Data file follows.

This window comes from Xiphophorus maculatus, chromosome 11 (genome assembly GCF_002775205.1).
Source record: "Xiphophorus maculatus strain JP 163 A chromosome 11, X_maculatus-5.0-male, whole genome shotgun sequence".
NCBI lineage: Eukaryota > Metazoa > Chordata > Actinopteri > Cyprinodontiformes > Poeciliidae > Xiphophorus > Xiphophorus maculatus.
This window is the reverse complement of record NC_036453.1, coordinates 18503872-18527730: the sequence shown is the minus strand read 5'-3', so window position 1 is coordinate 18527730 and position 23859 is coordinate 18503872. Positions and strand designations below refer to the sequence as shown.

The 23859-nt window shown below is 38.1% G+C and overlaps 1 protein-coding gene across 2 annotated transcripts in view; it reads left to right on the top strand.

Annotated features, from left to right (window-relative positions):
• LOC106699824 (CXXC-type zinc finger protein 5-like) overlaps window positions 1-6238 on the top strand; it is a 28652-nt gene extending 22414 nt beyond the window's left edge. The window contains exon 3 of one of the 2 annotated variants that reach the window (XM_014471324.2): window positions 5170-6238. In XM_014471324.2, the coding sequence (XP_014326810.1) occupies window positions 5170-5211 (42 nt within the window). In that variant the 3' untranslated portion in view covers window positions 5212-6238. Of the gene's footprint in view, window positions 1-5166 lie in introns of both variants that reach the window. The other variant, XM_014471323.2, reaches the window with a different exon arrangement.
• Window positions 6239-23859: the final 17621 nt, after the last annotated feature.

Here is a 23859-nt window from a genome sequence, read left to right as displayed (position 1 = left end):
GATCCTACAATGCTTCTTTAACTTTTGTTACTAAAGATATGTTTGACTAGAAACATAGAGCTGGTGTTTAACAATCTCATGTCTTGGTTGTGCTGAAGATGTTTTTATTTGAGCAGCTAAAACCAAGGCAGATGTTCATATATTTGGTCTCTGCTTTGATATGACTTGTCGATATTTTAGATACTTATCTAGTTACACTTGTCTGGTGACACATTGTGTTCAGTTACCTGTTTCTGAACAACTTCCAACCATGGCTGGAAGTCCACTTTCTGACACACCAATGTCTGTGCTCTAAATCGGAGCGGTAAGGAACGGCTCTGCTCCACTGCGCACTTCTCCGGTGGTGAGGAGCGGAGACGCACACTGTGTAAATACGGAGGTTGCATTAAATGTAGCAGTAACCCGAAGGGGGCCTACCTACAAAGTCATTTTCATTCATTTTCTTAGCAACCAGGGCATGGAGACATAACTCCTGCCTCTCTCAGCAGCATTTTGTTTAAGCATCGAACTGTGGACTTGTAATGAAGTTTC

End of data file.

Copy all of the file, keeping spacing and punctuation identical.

This window comes from Xiphophorus maculatus, chromosome 11 (genome assembly GCF_002775205.1).
Source record: "Xiphophorus maculatus strain JP 163 A chromosome 11, X_maculatus-5.0-male, whole genome shotgun sequence".
NCBI lineage: Eukaryota > Metazoa > Chordata > Actinopteri > Cyprinodontiformes > Poeciliidae > Xiphophorus > Xiphophorus maculatus.
This window is the reverse complement of record NC_036453.1, coordinates 18503872-18527730: the sequence shown is the minus strand read 5'-3', so window position 1 is coordinate 18527730 and position 23859 is coordinate 18503872. Positions and strand designations below refer to the sequence as shown.

The 23859-nt window shown below is 38.1% G+C and overlaps 1 protein-coding gene across 2 annotated transcripts in view; it reads left to right on the top strand.

Annotated features, from left to right (window-relative positions):
• LOC106699824 (CXXC-type zinc finger protein 5-like) overlaps window positions 1-6238 on the top strand; it is a 28652-nt gene extending 22414 nt beyond the window's left edge. The window contains exon 3 of one of the 2 annotated variants that reach the window (XM_014471324.2): window positions 5170-6238. In XM_014471324.2, the coding sequence (XP_014326810.1) occupies window positions 5170-5211 (42 nt within the window). In that variant the 3' untranslated portion in view covers window positions 5212-6238. Of the gene's footprint in view, window positions 1-5166 lie in introns of both variants that reach the window. The other variant, XM_014471323.2, reaches the window with a different exon arrangement.
• Window positions 6239-23859: the final 17621 nt, after the last annotated feature.

Here is a 23859-nt window from a genome sequence, read left to right as displayed (position 1 = left end):
GATCCTACAATGCTTCTTTAACTTTTGTTACTAAAGATATGTTTGACTAGAAACATAGAGCTGGTGTTTAACAATCTCATGTCTTGGTTGTGCTGAAGATGTTTTTATTTGAGCAGCTAAAACCAAGGCAGATGTTCATATATTTGGTCTCTGCTTTGATATGACTTGTCGATATTTTAGATACTTATCTAGTTACACTTGTCTGGTGACACATTGTGTTCAGTTACCTGTTTCTGAACAACTTCCAACCATGGCTGGAAGTCCACTTTCTGACACACCAATGTCTGTGCTCTAAATCGGAGCGGTAAGGAACGGCTCTGCTCCACTGCGCACTTCTCCGGTGGTGAGGAGCGGAGACGCACACTGTGTAAATACGGAGGTTGCATTAAATGTAGCAGTAACCCGAAGGGGGCCTACCTACAAAGTCATTTTCATTCATTTTCTTAGCAACCAGGGCATGGAGACATAACTCCTGCCTCTCTCAGCAGCATTTTGTTTAAGCATCGAACTGTGGACTTGTAATGAAGTTTC